From a feminist’s point of view, 90210 may not be all that great a show. I mean, look at Donna Martin’s wardrobe after season 2—boobs boobs everywhere. Add to that the era of third-wave feminism and the debate over whether “sexual liberation” actually meant “objectification,” and I can see why some women would be put off by the show. But I’d argue that the series could get pretty gutsy when it wanted to, asserting the sometimes-unpopular feminist/progressive point of view, and doing it unapologetically. And whether you agree or not with where the politics go, you’ve got to give the writers points for crafting characters who stood by their convictions. Early in season three (starting with “Too Little, Too Late/Paris 75001”) there are a few episodes featuring a young Peter Krause as Andrea’s boyfriend. He’s Republican, she’s Democratic. Neither is wishy-washy. Neither is portrayed as uncool. They are who they are, and that’s all there is to it. Similarly, in “Skin Deep” (S:8, E:28), an entire storyline is based on how two female characters react very differently to a sex shop in the neighborhood: it makes Kelly uncomfortable, while Janet’s all good with it. In these episodes and those like them, 90210 showed us we could be respectful of others’ views while not compromising or feeling embarrassed about our own.
3. Dope Tunes
Speaking of not compromising our views, I’m just gonna say it: music from the ’80s and ’90s was awesome. Even pop had poetry. True, not every song or Peach Pit After Dark band is one for the ages, but you did have some winners and some effective use of a soundtrack supporting the story. 90210 fans were pretty bummed when seasons were released on DVD without the original music. It’s the same sad story of lots of great shows that came BD (Before Digital): music rights weren’t negotiated with the idea that someday people would be buying television shows to watch over and over. Getting those rights now is often astronomical. Happily, these days you can see the show as it was intended on Hulu, or if you get a cable channel that reruns episodes. One of my favorite uses of music in a show that became synonymous with launching new pop? “Wicked Game,” in two scenes with Emily Valentine on Lover’s Lane, first with Dylan and then with Brandon (“Wildfire,” S:2, E:8). Incidentally, this episode also featured “Addicted to Love,” Janis Joplin’s “Mercedes Benz,” “Breaking Up Is Hard to Do,” “Leader of the Pack,” and the unforgettable “Teenage Mutant Kung-Fu Chickens.”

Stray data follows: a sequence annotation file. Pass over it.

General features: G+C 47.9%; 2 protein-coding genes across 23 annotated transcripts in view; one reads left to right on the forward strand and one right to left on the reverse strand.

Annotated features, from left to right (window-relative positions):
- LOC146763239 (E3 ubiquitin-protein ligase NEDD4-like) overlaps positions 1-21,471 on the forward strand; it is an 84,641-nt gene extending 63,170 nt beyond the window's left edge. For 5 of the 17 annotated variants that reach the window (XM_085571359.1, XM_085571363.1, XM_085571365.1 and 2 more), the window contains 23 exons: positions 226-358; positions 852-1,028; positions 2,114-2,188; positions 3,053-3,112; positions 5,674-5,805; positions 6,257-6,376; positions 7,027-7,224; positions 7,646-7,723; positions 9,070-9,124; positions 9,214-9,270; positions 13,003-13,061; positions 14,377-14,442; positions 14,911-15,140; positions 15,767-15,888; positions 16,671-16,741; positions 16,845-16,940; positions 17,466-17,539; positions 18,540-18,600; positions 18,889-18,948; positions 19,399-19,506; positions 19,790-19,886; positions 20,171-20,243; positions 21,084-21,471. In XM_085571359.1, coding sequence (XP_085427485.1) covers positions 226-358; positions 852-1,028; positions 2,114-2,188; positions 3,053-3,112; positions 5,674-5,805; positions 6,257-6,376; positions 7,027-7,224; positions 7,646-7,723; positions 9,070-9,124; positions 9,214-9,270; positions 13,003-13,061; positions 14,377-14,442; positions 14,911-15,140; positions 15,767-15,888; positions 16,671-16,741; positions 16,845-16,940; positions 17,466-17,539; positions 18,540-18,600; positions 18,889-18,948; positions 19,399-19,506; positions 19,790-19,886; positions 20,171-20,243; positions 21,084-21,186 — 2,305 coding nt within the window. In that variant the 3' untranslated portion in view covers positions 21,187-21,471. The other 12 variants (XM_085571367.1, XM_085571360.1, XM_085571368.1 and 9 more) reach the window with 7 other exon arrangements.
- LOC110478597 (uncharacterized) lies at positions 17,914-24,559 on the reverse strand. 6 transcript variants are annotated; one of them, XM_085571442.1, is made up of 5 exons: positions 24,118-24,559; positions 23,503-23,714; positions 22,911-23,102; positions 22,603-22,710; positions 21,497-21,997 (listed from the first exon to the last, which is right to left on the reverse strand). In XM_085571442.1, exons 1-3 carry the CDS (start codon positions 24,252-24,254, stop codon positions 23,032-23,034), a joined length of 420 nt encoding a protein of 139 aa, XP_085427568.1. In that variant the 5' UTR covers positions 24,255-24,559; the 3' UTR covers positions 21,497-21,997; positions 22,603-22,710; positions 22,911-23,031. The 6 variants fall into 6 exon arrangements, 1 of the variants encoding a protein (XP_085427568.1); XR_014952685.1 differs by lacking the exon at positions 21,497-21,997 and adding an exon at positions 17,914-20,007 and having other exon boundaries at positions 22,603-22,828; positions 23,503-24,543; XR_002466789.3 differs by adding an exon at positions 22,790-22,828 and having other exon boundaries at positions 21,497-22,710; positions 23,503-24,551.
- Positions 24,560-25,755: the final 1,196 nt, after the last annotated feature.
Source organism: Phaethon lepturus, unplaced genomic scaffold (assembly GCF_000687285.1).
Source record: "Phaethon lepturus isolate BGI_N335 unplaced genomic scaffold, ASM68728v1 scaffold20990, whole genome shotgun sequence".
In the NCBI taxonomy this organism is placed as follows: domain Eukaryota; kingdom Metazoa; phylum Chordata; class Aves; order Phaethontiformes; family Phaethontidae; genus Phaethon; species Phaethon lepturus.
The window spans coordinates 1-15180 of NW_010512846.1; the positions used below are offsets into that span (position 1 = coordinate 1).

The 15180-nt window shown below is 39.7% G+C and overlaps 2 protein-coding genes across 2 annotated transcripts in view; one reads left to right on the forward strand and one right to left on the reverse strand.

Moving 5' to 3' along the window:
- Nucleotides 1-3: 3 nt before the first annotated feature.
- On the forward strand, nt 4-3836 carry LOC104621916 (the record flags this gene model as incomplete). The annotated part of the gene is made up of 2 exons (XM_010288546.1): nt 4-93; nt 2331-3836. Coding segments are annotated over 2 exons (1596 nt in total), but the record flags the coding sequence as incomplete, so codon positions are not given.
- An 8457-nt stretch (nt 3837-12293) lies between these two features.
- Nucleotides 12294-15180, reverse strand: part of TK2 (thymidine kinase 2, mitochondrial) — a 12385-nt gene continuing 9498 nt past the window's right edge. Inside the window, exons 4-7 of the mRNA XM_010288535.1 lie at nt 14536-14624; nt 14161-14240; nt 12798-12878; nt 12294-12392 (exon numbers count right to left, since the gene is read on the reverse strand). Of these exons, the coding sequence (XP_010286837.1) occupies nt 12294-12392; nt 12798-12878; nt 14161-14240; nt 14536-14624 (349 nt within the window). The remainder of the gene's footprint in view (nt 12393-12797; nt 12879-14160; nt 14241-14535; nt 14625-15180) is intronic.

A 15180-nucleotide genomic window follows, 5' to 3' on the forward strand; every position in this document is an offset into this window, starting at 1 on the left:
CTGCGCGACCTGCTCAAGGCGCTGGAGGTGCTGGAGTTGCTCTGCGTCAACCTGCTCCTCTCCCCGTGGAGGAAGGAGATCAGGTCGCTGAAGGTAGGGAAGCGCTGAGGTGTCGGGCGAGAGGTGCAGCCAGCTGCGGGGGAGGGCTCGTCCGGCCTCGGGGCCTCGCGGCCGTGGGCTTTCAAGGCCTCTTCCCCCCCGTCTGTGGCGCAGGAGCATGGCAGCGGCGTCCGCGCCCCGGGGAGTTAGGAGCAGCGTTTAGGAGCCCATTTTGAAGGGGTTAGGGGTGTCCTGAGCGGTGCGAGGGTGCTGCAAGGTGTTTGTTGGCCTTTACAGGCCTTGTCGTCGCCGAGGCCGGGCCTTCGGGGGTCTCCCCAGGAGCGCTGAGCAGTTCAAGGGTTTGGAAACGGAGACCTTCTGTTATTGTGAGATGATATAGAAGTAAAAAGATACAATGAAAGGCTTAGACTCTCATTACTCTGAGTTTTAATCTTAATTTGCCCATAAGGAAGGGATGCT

4. The Buck Stops Here
Ultimately, we are responsible for our actions. We can be in the wrong place at the wrong time. We can kid ourselves. We can be swayed. We can be operating under false assumptions. We can have bad luck. But when it comes down to it, many if not most decisions in our lives are ones we can control, and if we make a bad one, we have to deal with the consequences. Even harder? We have to own it and admit we made the mistake. One of the great things about having the Minnesotan-transplant Walsh family was a built-in moral compass for the show. Often, the “moral of the story” moment was uber corny, and the parents, I’ve gotta say, could be rather wussy (not a commentary on actors Carol Potter or James Eckhouse—just how they were written). But there were times, like in season 2, episode 13’s “Halloween,” when the personal responsibility factor hit home. Kelly is nearly raped in the episode, and while the despicable actions of the assailant are never excused, Kelly does realize that her ultra-slutty witch’s costume, along with her less-than-sage action of following a stranger to a private room, contributed to a dangerous situation. Whether or not a woman should be able to dress and act however she wants is a separate argument—the truth is that, in our society, certain behavior begets certain behavior. 90210 reminds us that you can’t grow from laying blame; but you can grow from examining your own role in any given situation.
5. Dress Code
I’m not saying acid-wash jeans, pleated khakis, or Brenda’s necktie should necessarily come back in fashion (though any of these would be better than skinny jeans), but you have to admit the show had high standards when it came to style of the day. Guys and gals alike dressed for parties, clubs, concerts, even everyday life. I mean, if you’re gonna have a house party when your parents are gone for the weekend, why not wear sequins? Dumpy-looking jeans were reserved for the “troubled” characters, like Tara, the chick who went all Single White Female on Kelly and almost killed her (culminating in “The Big Hurt,” S:6, E:28). Athletic wear was reserved for, you know, athletics or athletes. I gotta say, after watching an episode or two, I’m inspired to change out of my weekend wear and throw on a posh skirt and cute sweater just to go to the store. Imagine if everyone watched an episode or two before planning out their wardrobe for the week. People would be better dressed for work than they’ve been since, well, ’round about 2000.
What do you think so far? Fun throwback show? Great ’90s nostalgia? Better than most of what’s on TV now? Hokey melodrama limited by its era? If you’re not convinced of 90210’sattributes yet (or if you are), come back next time for Ten Seasons, Ten Reasons: Part 2.